Fully 548,000 Kentuckians were without health insurance in 2002–a 17.1 percent increase over the 468,000 uninsured in 1993. By contrast, the number of people in the United States who were uninsured increased just 9.7 percent between 1993 and 2002.

In 1993, the pre-reform year, 14.1 percent of Kentucky’s population was insured in the individual market, higher than the national average of 13.1 percent. By 2001, the national average had fallen to 8.3 percent … but in Kentucky, it fell even further. Just 6.9 percent of the state’s population was insured in the individual market in 2001. (See accompanying figure.)

As Bob Rich, an independent insurance broker from Florence, told the Kentucky Post in April 1997, “The system was working for 95 percent of the people. We basically destroyed a system that works to satisfy the other 5 percent.”

Not all Kentuckians agreed. In October 1997, a spokesperson for the Kentuckians for Health Care Coalition–an advocacy group that had lobbied hard for the 1994 legislation–told the Courier-Journal, “many Kentuckians with high-cost conditions today enjoy having insurance for the first time.”

Reforming the Reforms

In 1996, the legislature halfheartedly acknowledged the 1994 reforms weren’t achieving the intended result. Realizing the state had become a magnet for unhealthy people from other states, policymakers imposed a one-year residency requirement for enrollment in Kentucky Kare. Other reforms allowed private insurance companies to exclude coverage of pre-existing conditions for 12 months, and the band of rates private insurers could charge was widened. Such “tweaking” notwithstanding, guaranteed issue and community rating mandates were left mainly intact.

In 1997, a special session of the legislature was called to deal further with health insurance matters. The most notable result of the session was a 50 percent rate increase for the state’s near-monopolist private insurer, Anthem BCBS, pushing premiums to historic highs.

In 1998, legislators passed HB 315, a disastrously complicated attempt at reforming the reform. Insurers were still required to guarantee issue a standard plan along with their two most popular plans. More rating flexibility was approved and a streamlined rate review mechanism was put in place, but insurers were required to obtain state officials’ approval of their underwriting practices. A complicated risk-spreading system was approved, as was a “play or pay” measure similar to one that had been rejected during 1997’s special session.

By the end of the year, Kentucky Kare was being accused of “gross mismanagement” by the state auditor and the Lexington Herald-Leader. BCBS was saying it needed to raise rates an average of 52 percent because, reported the Herald-Leader, it was paying out $1.30 for every $1.00 it was taking in.

The legislature was not in session in 1999. No insurers had returned to the state, lending strength to an ultimately successful effort toward reform in 2000. HB 517, signed by the governor in April that year, took these positive steps (among others):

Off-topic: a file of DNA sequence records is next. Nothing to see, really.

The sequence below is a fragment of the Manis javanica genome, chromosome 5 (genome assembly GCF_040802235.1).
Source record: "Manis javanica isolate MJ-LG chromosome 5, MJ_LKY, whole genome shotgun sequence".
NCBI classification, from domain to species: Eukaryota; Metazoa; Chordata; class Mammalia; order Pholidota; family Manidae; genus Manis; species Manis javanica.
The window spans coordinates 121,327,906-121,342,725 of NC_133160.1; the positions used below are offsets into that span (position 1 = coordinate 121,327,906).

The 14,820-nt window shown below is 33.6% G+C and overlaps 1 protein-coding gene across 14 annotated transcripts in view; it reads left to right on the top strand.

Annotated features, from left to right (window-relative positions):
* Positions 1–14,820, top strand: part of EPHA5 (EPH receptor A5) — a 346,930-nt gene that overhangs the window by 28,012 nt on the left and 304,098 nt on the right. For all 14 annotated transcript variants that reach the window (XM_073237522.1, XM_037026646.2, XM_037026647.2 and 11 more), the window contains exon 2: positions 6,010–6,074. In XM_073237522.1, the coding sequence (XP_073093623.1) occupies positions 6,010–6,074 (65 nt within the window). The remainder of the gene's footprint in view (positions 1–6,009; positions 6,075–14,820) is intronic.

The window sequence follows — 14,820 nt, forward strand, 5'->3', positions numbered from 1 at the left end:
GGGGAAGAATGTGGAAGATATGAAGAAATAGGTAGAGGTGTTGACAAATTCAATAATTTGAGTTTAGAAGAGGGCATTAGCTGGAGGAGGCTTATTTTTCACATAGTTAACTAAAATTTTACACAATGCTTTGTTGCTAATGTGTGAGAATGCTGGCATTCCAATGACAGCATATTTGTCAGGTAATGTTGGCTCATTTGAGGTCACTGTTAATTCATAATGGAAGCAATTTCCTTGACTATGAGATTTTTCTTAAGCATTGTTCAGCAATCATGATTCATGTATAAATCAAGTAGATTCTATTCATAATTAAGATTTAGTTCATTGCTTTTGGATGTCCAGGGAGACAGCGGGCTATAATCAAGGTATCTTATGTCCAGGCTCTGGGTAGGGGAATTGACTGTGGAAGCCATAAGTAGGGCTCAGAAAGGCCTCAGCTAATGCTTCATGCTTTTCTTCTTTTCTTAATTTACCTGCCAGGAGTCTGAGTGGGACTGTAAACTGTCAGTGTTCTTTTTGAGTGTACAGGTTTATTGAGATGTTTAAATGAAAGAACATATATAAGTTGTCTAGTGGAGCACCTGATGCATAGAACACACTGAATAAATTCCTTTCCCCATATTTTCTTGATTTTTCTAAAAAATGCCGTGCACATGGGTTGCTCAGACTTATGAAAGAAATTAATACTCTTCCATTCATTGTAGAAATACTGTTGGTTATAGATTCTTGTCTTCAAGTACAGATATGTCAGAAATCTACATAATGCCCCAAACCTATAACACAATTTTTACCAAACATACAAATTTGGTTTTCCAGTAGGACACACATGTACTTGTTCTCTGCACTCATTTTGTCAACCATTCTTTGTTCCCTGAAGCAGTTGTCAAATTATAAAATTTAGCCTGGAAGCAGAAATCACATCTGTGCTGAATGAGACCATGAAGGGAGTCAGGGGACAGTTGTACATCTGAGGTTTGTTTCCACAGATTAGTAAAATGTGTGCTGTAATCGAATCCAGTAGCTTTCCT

• established a high-risk pool;
  • eliminated the guaranteed-issue mandate; and
  • broadened the rate band, although keeping community rating in place.

The measure was not perfect, leaving in place certain regulations that ensured the state’s climate for insurance carriers would remain less hospitable than other states. The five insurers that returned are a small share of the original 45 that once made up a vibrant and competitive insurance marketplace.

What the Future Holds

Rod Turner, vice president of American Republic Insurance–which pulled out of the Kentucky market in 1995–explained why the passage of legislation may not be enough to undo the damage done by the legislature in 1994. He told Patrick Howington, business editor of the Courier-Journal, “It may not be in our business plan, we may not have a distribution system there–there may be a lot of reasons why we would or would not go back.”

Golden Rule Insurance Company, now owned by UnitedHealth Group, told the Courier-Journal Kentucky “has come a long way to restoring a market that is viable.” While the company is weighing a decision to return, others will never return, as regulations adopted in Kentucky and elsewhere forced them out of the business of writing health insurance policies entirely.

“Kentucky’s health insurance market is recovering from legislative changes made in 1994 and 1996 that inadvertently set the stage for declining competition, higher costs, and general insurance market instability,” summarizes the Kentucky Chamber of Commerce in its 2003-04 Policy Document on health care.

Nevertheless, the Chamber continues, “the fact that the state has ‘reformed’ health insurance every two years since the original reform in 1994 has created a climate which is not conducive for getting objective data about the right course of action for guiding the state out of the morass.”

The measure just signed by Governor Fletcher–by banning new mandated benefits, freeing insurers from the standard benefit plan requirement, and cutting red tape and paperwork–should make it easier for insurers to return to the state.

Consumers, policy wonks, and insurance industry analysts will be watching closely. Kentucky may be on its way back from the abyss.

Next month: Washington State

Conrad F. Meier is managing editor of Health Care News. His email address is [email protected].